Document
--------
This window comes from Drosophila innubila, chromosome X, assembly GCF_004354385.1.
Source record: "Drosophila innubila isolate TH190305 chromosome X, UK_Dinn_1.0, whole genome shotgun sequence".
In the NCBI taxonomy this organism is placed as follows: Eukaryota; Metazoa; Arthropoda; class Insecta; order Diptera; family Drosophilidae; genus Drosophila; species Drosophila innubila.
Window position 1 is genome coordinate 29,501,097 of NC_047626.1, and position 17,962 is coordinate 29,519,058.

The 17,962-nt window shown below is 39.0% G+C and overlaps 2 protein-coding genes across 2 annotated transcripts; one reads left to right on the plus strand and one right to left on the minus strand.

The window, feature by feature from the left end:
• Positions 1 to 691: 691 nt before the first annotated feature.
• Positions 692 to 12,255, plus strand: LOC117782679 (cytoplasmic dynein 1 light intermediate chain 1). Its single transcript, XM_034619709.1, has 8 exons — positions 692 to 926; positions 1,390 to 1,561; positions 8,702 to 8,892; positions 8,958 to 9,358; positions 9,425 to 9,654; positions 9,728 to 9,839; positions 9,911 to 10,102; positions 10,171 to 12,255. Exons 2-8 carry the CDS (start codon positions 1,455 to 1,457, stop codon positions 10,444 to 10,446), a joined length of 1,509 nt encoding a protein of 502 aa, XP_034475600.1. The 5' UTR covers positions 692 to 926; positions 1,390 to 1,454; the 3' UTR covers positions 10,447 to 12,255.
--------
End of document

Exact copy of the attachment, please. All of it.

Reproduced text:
This window comes from Drosophila innubila, chromosome X, assembly GCF_004354385.1.
Source record: "Drosophila innubila isolate TH190305 chromosome X, UK_Dinn_1.0, whole genome shotgun sequence".
In the NCBI taxonomy this organism is placed as follows: Eukaryota; Metazoa; Arthropoda; class Insecta; order Diptera; family Drosophilidae; genus Drosophila; species Drosophila innubila.
Window position 1 is genome coordinate 29,501,097 of NC_047626.1, and position 17,962 is coordinate 29,519,058.

The 17,962-nt window shown below is 39.0% G+C and overlaps 2 protein-coding genes across 2 annotated transcripts; one reads left to right on the plus strand and one right to left on the minus strand.

The window, feature by feature from the left end:
• Positions 1 to 691: 691 nt before the first annotated feature.
• Positions 692 to 12,255, plus strand: LOC117782679 (cytoplasmic dynein 1 light intermediate chain 1). Its single transcript, XM_034619709.1, has 8 exons — positions 692 to 926; positions 1,390 to 1,561; positions 8,702 to 8,892; positions 8,958 to 9,358; positions 9,425 to 9,654; positions 9,728 to 9,839; positions 9,911 to 10,102; positions 10,171 to 12,255. Exons 2-8 carry the CDS (start codon positions 1,455 to 1,457, stop codon positions 10,444 to 10,446), a joined length of 1,509 nt encoding a protein of 502 aa, XP_034475600.1. The 5' UTR covers positions 692 to 926; positions 1,390 to 1,454; the 3' UTR covers positions 10,447 to 12,255.